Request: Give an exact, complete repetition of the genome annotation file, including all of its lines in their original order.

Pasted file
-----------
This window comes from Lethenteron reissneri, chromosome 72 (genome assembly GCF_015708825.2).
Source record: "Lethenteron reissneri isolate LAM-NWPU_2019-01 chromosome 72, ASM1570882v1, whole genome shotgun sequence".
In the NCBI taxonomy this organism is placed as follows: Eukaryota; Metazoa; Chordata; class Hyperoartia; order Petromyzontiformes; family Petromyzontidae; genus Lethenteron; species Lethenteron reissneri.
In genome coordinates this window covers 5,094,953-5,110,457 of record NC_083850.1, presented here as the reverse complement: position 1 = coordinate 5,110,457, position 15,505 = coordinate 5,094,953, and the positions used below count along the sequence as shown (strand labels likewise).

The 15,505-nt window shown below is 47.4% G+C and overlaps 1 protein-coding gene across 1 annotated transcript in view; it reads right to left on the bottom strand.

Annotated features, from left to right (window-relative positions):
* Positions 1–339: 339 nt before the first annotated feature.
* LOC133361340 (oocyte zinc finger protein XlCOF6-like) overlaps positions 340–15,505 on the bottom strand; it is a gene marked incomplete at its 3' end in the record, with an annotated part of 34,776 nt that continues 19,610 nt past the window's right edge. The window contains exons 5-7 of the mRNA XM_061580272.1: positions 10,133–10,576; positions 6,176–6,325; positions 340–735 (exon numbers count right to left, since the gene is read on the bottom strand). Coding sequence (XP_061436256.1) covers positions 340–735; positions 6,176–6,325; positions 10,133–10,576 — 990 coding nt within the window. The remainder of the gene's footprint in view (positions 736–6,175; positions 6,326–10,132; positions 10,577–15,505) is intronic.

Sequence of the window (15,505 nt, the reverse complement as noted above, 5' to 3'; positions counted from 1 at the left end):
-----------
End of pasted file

This window comes from Lethenteron reissneri, chromosome 72 (genome assembly GCF_015708825.2).
Source record: "Lethenteron reissneri isolate LAM-NWPU_2019-01 chromosome 72, ASM1570882v1, whole genome shotgun sequence".
In the NCBI taxonomy this organism is placed as follows: Eukaryota; Metazoa; Chordata; class Hyperoartia; order Petromyzontiformes; family Petromyzontidae; genus Lethenteron; species Lethenteron reissneri.
In genome coordinates this window covers 5,094,953-5,110,457 of record NC_083850.1, presented here as the reverse complement: position 1 = coordinate 5,110,457, position 15,505 = coordinate 5,094,953, and the positions used below count along the sequence as shown (strand labels likewise).

The 15,505-nt window shown below is 47.4% G+C and overlaps 1 protein-coding gene across 1 annotated transcript in view; it reads right to left on the bottom strand.

Annotated features, from left to right (window-relative positions):
* Positions 1–339: 339 nt before the first annotated feature.
* LOC133361340 (oocyte zinc finger protein XlCOF6-like) overlaps positions 340–15,505 on the bottom strand; it is a gene marked incomplete at its 3' end in the record, with an annotated part of 34,776 nt that continues 19,610 nt past the window's right edge. The window contains exons 5-7 of the mRNA XM_061580272.1: positions 10,133–10,576; positions 6,176–6,325; positions 340–735 (exon numbers count right to left, since the gene is read on the bottom strand). Coding sequence (XP_061436256.1) covers positions 340–735; positions 6,176–6,325; positions 10,133–10,576 — 990 coding nt within the window. The remainder of the gene's footprint in view (positions 736–6,175; positions 6,326–10,132; positions 10,577–15,505) is intronic.

Sequence of the window (15,505 nt, the reverse complement as noted above, 5' to 3'; positions counted from 1 at the left end):